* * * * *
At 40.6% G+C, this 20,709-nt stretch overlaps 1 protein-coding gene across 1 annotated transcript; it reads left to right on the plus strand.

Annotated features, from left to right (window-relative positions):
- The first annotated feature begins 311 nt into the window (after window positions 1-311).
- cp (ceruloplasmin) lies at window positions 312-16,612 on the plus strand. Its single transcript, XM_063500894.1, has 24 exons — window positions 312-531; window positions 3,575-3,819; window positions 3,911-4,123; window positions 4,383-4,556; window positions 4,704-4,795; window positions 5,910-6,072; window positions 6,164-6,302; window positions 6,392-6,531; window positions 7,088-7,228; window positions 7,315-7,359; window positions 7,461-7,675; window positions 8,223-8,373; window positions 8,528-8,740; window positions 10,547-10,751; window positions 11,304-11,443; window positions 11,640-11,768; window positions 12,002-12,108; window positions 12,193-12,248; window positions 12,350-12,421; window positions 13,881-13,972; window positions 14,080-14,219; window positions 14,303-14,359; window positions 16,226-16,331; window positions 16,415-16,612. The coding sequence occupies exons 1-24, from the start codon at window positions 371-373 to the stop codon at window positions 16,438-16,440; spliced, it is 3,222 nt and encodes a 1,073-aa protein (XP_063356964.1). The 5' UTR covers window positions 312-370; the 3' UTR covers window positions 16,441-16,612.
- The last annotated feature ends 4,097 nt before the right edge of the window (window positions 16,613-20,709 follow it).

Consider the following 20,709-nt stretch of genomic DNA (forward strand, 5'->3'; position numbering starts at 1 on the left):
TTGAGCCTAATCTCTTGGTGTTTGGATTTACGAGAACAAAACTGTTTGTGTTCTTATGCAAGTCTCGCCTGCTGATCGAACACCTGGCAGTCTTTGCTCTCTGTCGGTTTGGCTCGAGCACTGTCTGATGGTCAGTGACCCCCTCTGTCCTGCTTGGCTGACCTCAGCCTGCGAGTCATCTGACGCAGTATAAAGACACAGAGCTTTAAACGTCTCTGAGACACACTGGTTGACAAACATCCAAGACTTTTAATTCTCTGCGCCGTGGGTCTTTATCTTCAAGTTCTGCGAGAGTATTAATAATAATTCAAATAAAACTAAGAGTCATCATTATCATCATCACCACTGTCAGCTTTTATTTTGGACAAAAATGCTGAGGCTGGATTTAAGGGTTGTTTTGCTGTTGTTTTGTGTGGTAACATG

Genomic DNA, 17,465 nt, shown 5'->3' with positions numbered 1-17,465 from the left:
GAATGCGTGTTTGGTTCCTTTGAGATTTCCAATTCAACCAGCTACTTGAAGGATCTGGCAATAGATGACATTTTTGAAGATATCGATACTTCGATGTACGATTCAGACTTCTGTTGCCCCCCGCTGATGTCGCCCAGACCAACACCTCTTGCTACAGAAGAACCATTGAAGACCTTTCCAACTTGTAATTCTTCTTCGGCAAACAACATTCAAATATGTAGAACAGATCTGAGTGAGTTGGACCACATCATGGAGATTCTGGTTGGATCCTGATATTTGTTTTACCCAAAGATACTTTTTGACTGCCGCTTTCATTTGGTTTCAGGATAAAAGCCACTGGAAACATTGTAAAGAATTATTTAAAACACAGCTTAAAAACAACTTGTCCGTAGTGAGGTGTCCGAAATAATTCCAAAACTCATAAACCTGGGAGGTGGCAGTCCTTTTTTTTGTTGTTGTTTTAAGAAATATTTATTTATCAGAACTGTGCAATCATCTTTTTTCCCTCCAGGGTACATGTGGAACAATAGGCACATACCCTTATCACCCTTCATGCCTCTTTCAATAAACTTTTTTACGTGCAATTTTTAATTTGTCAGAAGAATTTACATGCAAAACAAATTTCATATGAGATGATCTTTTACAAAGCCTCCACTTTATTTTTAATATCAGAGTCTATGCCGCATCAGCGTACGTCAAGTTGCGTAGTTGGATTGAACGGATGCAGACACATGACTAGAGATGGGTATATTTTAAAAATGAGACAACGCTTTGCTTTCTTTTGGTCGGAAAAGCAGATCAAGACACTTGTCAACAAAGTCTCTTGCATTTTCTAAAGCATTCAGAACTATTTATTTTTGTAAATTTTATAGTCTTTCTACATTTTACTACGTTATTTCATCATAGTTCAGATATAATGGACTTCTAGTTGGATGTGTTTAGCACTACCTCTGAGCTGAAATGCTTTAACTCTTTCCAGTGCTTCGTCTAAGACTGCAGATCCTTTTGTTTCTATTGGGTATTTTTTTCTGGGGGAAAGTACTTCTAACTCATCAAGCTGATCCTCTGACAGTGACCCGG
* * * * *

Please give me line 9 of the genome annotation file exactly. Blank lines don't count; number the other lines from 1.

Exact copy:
GAATGCGTGTTTGGTTCCTTTGAGATTTCCAATTCAACCAGCTACTTGAAGGATCTGGCAATAGATGACATTTTTGAAGATATCGATACTTCGATGTACGATTCAGACTTCTGTTGCCCCCCGCTGATGTCGCCCAGACCAACACCTCTTGCTACAGAAGAACCATTGAAGACCTTTCCAACTTGTAATTCTTCTTCGGCAAACAACATTCAAATATGTAGAACAGATCTGAGTGAGTTGGACCACATCATGGAGATTCTGGTTGGATCCTGATATTTGTTTTACCCAAAGATACTTTTTGACTGCCGCTTTCATTTGGTTTCAGGATAAAAGCCACTGGAAACATTGTAAAGAATTATTTAAAACACAGCTTAAAAACAACTTGTCCGTAGTGAGGTGTCCGAAATAATTCCAAAACTCATAAACCTGGGAGGTGGCAGTCCTTTTTTTTGTTGTTGTTTTAAGAAATATTTATTTATCAGAACTGTGCAATCATCTTTTTTCCCTCCAGGGTACATGTGGAACAATAGGCACATACCCTTATCACCCTTCATGCCTCTTTCAATAAACTTTTTTACGTGCAATTTTTAATTTGTCAGAAGAATTTACATGCAAAACAAATTTCATATGAGATGATCTTTTACAAAGCCTCCACTTTATTTTTAATATCAGAGTCTATGCCGCATCAGCGTACGTCAAGTTGCGTAGTTGGATTGAACGGATGCAGACACATGACTAGAGATGGGTATATTTTAAAAATGAGACAACGCTTTGCTTTCTTTTGGTCGGAAAAGCAGATCAAGACACTTGTCAACAAAGTCTCTTGCATTTTCTAAAGCATTCAGAACTATTTATTTTTGTAAATTTTATAGTCTTTCTACATTTTACTACGTTATTTCATCATAGTTCAGATATAATGGACTTCTAGTTGGATGTGTTTAGCACTACCTCTGAGCTGAAATGCTTTAACTCTTTCCAGTGCTTCGTCTAAGACTGCAGATCCTTTTGTTTCTATTGGGTATTTTTTTCTGGGGGAAAGTACTTCTAACTCATCAAGCTGATCCTCTGACAGTGACCCGG